Note that all of these methods and interpolations set their own new colour regardless of the previous settings. Interpolating {UN} resets the terminal to its default foreground rendering. UN is automatically appended at the end of strings produced by the colouring methods rd()..cy(). Be careful to always close with one of these, or explicit {UN}, otherwise all the following output will continue with the last selected colour foreground rendering.

Example from tests/tests.rs:

println!("Memsearch for {BL}{midval}{UN}, found at: {}", vm
    .memsearch(midval)
    .map_or_else(||"None".rd(),|x| x.gr())
);

memsearch returns Option(None), when midval is not found in vm. Here, None will be printed in red, while any found item will be printed in green. This is also an example of how to process Options without the long-winded match statements.

Struct and Utility Functions

use indxvec::{MinMax,here};
  • pub struct Minmax holds minimum and maximum values of a Vec and their indices.
  • here!() is a macro giving the filename, line number and function name of the place from where it was invoked. It can be interpolated into any error/tracing messages and reports.

Release Notes (Latest First)

Version 1.4.13 Added to trait Printing the capability to print pairs &(T,T) and triples &(T,T,T), to avoid reliance on Debug mode in common situations (passing simple uniform tuple results).

Version 1.4.11 - Added to Vecops smallest_k method, similar to smallest_k_heap, except it avoids unnecessary copying (is suitable for complex types T). It returns just the final Vec of k smallest items. Also added max_1_min_k and max_2_min_k, to be used in crate medians. The point of these methods is that they find these values in the most efficient manner, using BinaryHeap. Added here because there may be also other uses for them. Typically picking a group to qualify to 'the final' and some overall winners.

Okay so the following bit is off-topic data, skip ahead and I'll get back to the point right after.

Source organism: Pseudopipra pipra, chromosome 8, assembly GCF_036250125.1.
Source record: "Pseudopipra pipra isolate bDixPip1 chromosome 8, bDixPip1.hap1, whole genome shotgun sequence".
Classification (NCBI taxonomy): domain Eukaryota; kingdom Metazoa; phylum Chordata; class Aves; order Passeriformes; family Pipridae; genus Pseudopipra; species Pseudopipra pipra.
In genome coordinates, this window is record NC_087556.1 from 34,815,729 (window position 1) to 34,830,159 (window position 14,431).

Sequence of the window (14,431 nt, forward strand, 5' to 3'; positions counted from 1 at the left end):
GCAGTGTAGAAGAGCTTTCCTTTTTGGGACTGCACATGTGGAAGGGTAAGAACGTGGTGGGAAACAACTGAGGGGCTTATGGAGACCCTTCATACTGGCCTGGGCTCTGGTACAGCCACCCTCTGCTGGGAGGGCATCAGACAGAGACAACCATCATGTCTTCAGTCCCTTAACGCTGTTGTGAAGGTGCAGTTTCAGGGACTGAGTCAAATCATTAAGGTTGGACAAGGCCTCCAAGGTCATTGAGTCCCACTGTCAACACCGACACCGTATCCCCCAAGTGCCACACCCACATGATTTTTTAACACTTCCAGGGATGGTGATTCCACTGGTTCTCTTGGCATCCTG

Version 1.4.10 - Added method
smallest_k_heap(self, k: usize) -> BinaryHeap<T>
to Vecops. It efficiently returns max heap of k smallest items.

Version 1.4.9 - Breaking change of hash sort methods. They now require a closure quantify for converting any user type T to f64 (it defines how to build an f64 sort key from any type). This makes prerequisite for sorth explicit and gives more power to the user. It is no longer necessary to implement From trait for every such user type and its methods of quantification, of which there could be many. It is not reasonable to expect the users to have to do that. This new capability is demonstrated at the beginning of test text() (fast sorting of words by their length with a simple closure).

Version 1.4.8 - Added trait Binarysearch with two convenient and safer wrapper methods for the previously introduced methods in Search. Now using RangeInclusive<T> for safe input range.

Version 1.4.7 - General tidying up, mostly just of the documentation.

Version 1.4.6 - Added function search_all which is a kind of easier wrapper for binary_all, without the need to specify the sort order.

Version 1.4.5 - Improved binary_all usage. Added solve to trait Search for solving equations (with guaranteed convergence, unlike secant methods). Added demonstration to tests.rs.

Version 1.4.4 - No change to functionality. Added fully automated github action testing, outputs can be found by clicking the test badge at the top of this document.

Version 1.4.3 - Updated dev dependency ran. Added github action.

Version 1.4.2 - Introduced automatic sort order detection in binary_all, thus allowing more code simplification in methods binsearch and binsearch_indexed that depend on it.

Version 1.4.1 - Rewritten binsearch and binsearch_indexed from trait Vecops as encapsulations of the general purpose binary_all from trait Sort. Reduced the code size.

Version 1.4.0 - Introduced new trait Search: impl<T> Search<T> for Range<T>. The search algorithms can now be applied in 'builder style chained API's', filtering the ranges.

Version 1.3.11 - Added module search.rs. Improved general binary_any and binary_all search algorithms now within.

No runtime deps